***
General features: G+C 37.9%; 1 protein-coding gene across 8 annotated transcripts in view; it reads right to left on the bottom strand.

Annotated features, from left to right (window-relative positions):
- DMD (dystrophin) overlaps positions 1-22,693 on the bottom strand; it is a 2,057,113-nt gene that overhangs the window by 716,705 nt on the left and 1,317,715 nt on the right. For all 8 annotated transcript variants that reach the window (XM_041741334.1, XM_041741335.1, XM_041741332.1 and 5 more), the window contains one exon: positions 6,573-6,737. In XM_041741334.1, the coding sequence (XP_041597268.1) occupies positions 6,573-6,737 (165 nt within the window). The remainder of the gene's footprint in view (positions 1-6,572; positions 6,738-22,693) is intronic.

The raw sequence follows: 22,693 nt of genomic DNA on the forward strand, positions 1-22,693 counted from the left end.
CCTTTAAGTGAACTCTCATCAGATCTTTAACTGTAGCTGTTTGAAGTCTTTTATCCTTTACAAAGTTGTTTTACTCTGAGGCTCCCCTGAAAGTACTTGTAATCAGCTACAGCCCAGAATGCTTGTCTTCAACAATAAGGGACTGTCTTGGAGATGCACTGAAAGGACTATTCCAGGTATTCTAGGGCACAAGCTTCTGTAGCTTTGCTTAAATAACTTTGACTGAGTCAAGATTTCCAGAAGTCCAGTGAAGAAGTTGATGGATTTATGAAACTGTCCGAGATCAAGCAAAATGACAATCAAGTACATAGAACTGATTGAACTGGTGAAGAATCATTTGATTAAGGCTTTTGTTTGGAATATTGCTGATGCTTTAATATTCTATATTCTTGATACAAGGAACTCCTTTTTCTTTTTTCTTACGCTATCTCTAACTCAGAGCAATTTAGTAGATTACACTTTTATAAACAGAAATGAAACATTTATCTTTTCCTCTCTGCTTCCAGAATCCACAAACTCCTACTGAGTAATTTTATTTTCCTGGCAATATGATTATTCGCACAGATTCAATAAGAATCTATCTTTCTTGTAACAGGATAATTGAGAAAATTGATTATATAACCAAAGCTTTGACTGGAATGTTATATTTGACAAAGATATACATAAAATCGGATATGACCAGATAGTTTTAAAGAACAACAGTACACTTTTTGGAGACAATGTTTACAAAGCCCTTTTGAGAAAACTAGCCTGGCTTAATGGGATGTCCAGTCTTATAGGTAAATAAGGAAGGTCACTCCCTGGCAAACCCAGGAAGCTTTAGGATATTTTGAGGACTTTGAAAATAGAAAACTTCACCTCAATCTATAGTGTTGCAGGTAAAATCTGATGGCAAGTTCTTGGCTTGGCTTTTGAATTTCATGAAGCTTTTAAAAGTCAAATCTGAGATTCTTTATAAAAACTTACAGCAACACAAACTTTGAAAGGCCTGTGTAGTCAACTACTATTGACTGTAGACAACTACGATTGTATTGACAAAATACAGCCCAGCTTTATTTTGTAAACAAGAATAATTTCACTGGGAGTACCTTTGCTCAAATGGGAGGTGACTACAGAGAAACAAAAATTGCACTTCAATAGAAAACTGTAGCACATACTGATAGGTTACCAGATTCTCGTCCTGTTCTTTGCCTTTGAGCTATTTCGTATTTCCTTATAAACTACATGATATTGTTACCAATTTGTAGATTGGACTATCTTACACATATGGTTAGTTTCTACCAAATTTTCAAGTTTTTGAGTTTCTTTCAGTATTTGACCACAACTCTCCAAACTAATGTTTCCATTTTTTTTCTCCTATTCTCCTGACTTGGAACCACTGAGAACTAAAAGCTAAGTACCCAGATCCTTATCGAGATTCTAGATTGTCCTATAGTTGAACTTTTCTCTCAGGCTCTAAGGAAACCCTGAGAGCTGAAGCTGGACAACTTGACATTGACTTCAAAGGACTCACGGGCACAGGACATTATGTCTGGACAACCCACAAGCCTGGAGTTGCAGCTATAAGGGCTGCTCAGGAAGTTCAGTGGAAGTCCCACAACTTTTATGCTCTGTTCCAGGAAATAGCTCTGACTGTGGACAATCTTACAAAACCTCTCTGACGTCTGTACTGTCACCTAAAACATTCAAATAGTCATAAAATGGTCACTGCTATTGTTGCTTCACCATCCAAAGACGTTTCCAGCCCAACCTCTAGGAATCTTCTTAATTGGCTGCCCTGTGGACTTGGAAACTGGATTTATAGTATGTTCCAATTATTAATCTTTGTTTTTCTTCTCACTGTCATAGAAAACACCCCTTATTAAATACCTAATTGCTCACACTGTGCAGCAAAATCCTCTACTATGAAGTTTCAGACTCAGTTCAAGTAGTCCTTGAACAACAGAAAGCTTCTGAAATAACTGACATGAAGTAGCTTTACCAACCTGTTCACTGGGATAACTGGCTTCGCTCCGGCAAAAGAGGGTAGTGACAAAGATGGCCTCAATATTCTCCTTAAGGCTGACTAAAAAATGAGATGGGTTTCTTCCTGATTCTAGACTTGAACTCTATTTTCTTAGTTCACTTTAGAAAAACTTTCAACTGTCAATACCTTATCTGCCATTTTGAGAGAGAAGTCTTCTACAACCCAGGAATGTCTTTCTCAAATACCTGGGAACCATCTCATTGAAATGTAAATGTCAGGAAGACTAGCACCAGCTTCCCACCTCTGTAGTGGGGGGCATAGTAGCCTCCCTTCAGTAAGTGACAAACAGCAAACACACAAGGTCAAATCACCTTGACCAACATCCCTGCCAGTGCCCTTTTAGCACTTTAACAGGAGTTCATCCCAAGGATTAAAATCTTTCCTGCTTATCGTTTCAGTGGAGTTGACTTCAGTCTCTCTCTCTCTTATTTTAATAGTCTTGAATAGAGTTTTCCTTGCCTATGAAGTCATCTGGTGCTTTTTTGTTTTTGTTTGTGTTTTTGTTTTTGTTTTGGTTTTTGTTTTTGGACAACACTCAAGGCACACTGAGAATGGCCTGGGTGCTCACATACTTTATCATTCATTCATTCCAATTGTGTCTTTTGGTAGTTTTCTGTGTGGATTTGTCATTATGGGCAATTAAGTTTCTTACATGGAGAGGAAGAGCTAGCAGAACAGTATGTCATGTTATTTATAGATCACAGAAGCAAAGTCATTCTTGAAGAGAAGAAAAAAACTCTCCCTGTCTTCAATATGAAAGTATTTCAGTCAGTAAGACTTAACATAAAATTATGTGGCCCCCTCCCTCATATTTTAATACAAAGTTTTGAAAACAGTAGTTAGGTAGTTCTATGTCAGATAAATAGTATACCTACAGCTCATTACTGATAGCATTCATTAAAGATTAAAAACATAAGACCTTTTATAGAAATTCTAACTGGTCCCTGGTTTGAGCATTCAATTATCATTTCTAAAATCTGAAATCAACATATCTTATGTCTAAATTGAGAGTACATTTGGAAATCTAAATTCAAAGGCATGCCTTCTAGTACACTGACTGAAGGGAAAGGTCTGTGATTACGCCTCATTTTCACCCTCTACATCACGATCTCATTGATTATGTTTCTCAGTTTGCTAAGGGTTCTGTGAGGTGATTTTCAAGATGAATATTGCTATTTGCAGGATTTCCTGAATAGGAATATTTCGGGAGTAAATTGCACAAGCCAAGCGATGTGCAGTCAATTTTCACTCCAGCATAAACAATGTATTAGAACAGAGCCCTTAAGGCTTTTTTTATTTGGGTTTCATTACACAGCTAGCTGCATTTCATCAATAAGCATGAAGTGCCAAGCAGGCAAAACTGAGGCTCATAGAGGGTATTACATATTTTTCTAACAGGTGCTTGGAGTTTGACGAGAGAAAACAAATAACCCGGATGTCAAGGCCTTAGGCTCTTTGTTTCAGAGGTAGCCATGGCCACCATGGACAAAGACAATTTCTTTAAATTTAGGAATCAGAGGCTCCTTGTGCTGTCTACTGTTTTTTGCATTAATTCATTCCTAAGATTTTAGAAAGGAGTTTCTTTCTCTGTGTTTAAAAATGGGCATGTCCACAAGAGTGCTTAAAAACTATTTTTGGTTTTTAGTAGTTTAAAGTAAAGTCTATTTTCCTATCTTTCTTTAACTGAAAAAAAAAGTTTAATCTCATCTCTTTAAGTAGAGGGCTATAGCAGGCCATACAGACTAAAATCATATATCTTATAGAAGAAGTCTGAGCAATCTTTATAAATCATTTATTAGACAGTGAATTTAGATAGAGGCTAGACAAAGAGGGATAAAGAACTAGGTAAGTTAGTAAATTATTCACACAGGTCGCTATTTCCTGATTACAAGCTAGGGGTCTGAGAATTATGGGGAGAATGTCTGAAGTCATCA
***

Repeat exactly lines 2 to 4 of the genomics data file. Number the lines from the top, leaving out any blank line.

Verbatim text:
Annotated features, from left to right (window-relative positions):
- DMD (dystrophin) overlaps positions 1-22,693 on the bottom strand; it is a 2,057,113-nt gene that overhangs the window by 716,705 nt on the left and 1,317,715 nt on the right. For all 8 annotated transcript variants that reach the window (XM_041741334.1, XM_041741335.1, XM_041741332.1 and 5 more), the window contains one exon: positions 6,573-6,737. In XM_041741334.1, the coding sequence (XP_041597268.1) occupies positions 6,573-6,737 (165 nt within the window). The remainder of the gene's footprint in view (positions 1-6,572; positions 6,738-22,693) is intronic.

The raw sequence follows: 22,693 nt of genomic DNA on the forward strand, positions 1-22,693 counted from the left end.